Hostility appears to be the most important risk factor for heart disease, and it is a stronger predictor than the TAPB as a whole. People who are high in hostility tend to be irritable, impatient, angry, and unable to control their temper. They also often complain about their health, have poor self-esteem, and low tolerance for stress. In addition, they are likely to drink alcohol or use other drugs which can also cause heart problems.
People with this type of personality tend to go through life looking for things to get upset about. When they do find something worthy of anger, they express it aggressively without considering the feelings of others. High hostility individuals are more likely to suffer from heart disease when you account for all other types of personality disorder.
There are two ways in which hostility may contribute to heart disease. First, by being angry and irritable, people who are high in hostility are more likely to develop stress-related illnesses such as hypertension, migraine, and diabetes. All of these conditions can lead to heart disease.
Second, hostility may play a direct role in causing heart disease. Studies have shown that people who are high in hostility have higher levels of cortisol which has been linked to heart disease.
A keen interest in the global kind A behavior that has declined in favor of one specific component of this behavior pattern, aggression-hostility, which appears to be the most damaging aspect in terms of cardiac risk. Studies have shown that individuals who exhibit a great deal of hostility tend to have higher blood pressures, more stress hormones released into their bodies during stressful situations, and may also develop diabetes or high cholesterol levels as they age.
The data used in this article come from two large studies conducted by Dr. Sandra Black et al. at the University of Texas Medical Branch. The first study included information on more than 14,000 men and women who had no history of heart disease when they entered the study. All of them were asked to report how often they engaged in 20 different behaviors over the course of one year. They were also asked to give a blood sample so that their blood pressure, cholesterol levels, and other markers of cardiovascular health could be measured. After three years, information was again collected via questionnaire and phone calls made to all participants to find out whether any had suffered a heart attack or undergone coronary artery bypass surgery. During the study, 549 people died of heart disease-related causes.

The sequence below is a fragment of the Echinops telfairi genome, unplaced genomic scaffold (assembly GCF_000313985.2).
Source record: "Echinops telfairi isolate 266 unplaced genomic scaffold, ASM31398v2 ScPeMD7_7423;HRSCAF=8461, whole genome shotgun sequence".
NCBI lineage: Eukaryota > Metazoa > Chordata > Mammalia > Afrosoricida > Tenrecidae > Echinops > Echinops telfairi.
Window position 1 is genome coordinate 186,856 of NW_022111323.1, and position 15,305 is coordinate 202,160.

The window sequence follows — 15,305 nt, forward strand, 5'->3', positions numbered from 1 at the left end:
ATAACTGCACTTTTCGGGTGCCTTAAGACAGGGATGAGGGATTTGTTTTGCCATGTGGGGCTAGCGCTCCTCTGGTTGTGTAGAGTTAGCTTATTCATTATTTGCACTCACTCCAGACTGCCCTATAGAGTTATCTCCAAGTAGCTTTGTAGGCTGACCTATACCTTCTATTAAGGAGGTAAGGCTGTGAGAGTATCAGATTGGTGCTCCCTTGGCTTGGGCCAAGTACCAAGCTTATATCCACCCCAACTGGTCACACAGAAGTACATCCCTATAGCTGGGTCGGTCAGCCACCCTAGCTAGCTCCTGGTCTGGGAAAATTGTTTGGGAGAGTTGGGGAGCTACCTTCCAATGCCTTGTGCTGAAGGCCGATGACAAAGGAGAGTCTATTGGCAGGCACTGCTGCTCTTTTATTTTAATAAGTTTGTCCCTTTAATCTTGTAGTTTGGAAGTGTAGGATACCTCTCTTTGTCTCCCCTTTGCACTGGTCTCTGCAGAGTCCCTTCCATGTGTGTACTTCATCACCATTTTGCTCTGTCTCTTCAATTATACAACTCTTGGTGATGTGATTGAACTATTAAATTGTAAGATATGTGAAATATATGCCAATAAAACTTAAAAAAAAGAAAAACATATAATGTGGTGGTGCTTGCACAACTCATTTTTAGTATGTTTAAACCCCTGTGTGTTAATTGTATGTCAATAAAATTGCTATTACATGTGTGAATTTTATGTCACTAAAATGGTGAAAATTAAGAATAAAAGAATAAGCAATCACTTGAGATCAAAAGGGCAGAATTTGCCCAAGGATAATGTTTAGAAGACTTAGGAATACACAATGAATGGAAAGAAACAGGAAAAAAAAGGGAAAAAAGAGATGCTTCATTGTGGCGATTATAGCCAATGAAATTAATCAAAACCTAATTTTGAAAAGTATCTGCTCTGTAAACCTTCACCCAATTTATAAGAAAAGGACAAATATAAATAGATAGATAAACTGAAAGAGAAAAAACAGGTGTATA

The archetypal Type A personality—competitive, irritable, and uptight—is a heart attack waiting to happen. And that heart attack is more likely to occur sooner rather than later. A new study elucidates the nuances of personality and heart disease risk. The study found that people who are prone to stress-induced cardiovascular events have one thing in common: They're all Type A personalities.
Competitive people strive to win at anything they do. If you're competitive you'll want to win at sports, so you play ball or go to the gym to build muscle mass. If someone else is winning, you feel like you should be too, so you try even harder. This constant state of striving for victory is called "striving intensity." People who are prone to stress-induced cardiovascular events have high levels of striving intensity.
Irritable people lose their temper easily. When things don't go your way you can expect an outburst from them. Irrational emotions such as anger and rage can cause stressful situations which can lead to a heart attack. Irrational people will say things they later regret. For example, if you argue with your partner and lose you'll feel bad about yourself and your relationship. Your irritability will come back to haunt you in the form of stressful situations that may lead to a heart attack.
Uptight people worry about what others think of them.
Type B personalities are more laid-back, can cope with irritation more readily, and can roll with the punches in life. Obesity, high blood pressure, heart disease, and stroke appear to be more common among persons with Type A personalities, according to research.
Persons with Type B personalities don't seem to face as many risks associated with these conditions. It's possible that they're more likely to seek out health care when needed.
Researchers believe this to be the case because individuals with Type B personalities tend to be more relaxed about dangerous situations in their lives. For example, if a person with a Type B personality gets into an accident then they're more likely to call someone else rather than trying to fix the problem themselves. This other person might even come and help them clean up the car!
Individuals with Type A personalities on the other hand, would probably try to deal with these problems themselves. If they get into an accident then there's a good chance they wouldn't call anyone else but would try to fix the problem themselves. This could lead to more serious injuries or death.
It's also possible that people with Type B personalities are less likely to develop negative feelings such as anger, hatred, and anxiety toward others.